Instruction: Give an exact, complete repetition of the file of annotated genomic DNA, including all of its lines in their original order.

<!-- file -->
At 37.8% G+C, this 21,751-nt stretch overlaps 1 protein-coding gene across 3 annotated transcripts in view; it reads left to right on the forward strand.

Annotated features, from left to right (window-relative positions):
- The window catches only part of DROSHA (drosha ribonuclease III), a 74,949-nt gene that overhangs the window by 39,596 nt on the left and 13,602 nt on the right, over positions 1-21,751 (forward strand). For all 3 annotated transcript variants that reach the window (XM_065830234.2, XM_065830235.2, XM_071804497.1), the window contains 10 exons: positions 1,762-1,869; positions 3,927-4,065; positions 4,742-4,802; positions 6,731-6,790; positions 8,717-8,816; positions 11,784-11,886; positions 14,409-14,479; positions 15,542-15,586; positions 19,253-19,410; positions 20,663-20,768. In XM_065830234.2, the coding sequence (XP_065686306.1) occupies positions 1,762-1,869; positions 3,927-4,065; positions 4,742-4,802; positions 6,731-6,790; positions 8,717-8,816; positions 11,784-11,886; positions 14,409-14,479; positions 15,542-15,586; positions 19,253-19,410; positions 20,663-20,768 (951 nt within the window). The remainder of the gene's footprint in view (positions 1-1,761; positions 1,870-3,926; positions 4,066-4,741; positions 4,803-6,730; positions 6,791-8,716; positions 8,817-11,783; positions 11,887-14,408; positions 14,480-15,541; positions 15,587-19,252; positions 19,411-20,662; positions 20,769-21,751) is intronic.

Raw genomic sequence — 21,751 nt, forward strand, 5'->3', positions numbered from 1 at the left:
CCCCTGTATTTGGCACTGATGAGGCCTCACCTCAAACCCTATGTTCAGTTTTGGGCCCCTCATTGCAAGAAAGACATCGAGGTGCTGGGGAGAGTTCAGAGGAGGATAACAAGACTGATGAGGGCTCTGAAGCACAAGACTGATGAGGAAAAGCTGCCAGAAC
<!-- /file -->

At 37.8% G+C, this 21,751-nt stretch overlaps 1 protein-coding gene across 3 annotated transcripts in view; it reads left to right on the forward strand.

Annotated features, from left to right (window-relative positions):
- The window catches only part of DROSHA (drosha ribonuclease III), a 74,949-nt gene that overhangs the window by 39,596 nt on the left and 13,602 nt on the right, over positions 1-21,751 (forward strand). For all 3 annotated transcript variants that reach the window (XM_065830234.2, XM_065830235.2, XM_071804497.1), the window contains 10 exons: positions 1,762-1,869; positions 3,927-4,065; positions 4,742-4,802; positions 6,731-6,790; positions 8,717-8,816; positions 11,784-11,886; positions 14,409-14,479; positions 15,542-15,586; positions 19,253-19,410; positions 20,663-20,768. In XM_065830234.2, the coding sequence (XP_065686306.1) occupies positions 1,762-1,869; positions 3,927-4,065; positions 4,742-4,802; positions 6,731-6,790; positions 8,717-8,816; positions 11,784-11,886; positions 14,409-14,479; positions 15,542-15,586; positions 19,253-19,410; positions 20,663-20,768 (951 nt within the window). The remainder of the gene's footprint in view (positions 1-1,761; positions 1,870-3,926; positions 4,066-4,741; positions 4,803-6,730; positions 6,791-8,716; positions 8,817-11,783; positions 11,887-14,408; positions 14,480-15,541; positions 15,587-19,252; positions 19,411-20,662; positions 20,769-21,751) is intronic.

Raw genomic sequence — 21,751 nt, forward strand, 5'->3', positions numbered from 1 at the left:
CCCCTGTATTTGGCACTGATGAGGCCTCACCTCAAACCCTATGTTCAGTTTTGGGCCCCTCATTGCAAGAAAGACATCGAGGTGCTGGGGAGAGTTCAGAGGAGGATAACAAGACTGATGAGGGCTCTGAAGCACAAGACTGATGAGGAAAAGCTGCCAGAAC